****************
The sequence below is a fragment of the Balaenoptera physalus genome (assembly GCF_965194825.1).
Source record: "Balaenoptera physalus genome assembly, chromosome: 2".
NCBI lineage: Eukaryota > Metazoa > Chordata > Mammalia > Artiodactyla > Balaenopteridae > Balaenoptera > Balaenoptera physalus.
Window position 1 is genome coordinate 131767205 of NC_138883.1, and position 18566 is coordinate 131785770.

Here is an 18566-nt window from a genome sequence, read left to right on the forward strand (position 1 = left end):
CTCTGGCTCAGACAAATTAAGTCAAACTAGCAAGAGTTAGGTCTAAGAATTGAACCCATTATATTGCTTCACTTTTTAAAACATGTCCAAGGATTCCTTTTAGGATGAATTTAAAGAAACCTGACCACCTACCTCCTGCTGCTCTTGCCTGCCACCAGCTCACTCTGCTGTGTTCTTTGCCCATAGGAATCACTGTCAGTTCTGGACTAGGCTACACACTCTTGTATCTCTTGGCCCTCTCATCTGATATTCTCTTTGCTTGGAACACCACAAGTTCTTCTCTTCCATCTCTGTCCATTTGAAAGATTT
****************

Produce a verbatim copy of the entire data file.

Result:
The sequence below is a fragment of the Balaenoptera physalus genome (assembly GCF_965194825.1).
Source record: "Balaenoptera physalus genome assembly, chromosome: 2".
NCBI lineage: Eukaryota > Metazoa > Chordata > Mammalia > Artiodactyla > Balaenopteridae > Balaenoptera > Balaenoptera physalus.
Window position 1 is genome coordinate 131767205 of NC_138883.1, and position 18566 is coordinate 131785770.

Here is an 18566-nt window from a genome sequence, read left to right on the forward strand (position 1 = left end):
CTCTGGCTCAGACAAATTAAGTCAAACTAGCAAGAGTTAGGTCTAAGAATTGAACCCATTATATTGCTTCACTTTTTAAAACATGTCCAAGGATTCCTTTTAGGATGAATTTAAAGAAACCTGACCACCTACCTCCTGCTGCTCTTGCCTGCCACCAGCTCACTCTGCTGTGTTCTTTGCCCATAGGAATCACTGTCAGTTCTGGACTAGGCTACACACTCTTGTATCTCTTGGCCCTCTCATCTGATATTCTCTTTGCTTGGAACACCACAAGTTCTTCTCTTCCATCTCTGTCCATTTGAAAGATTT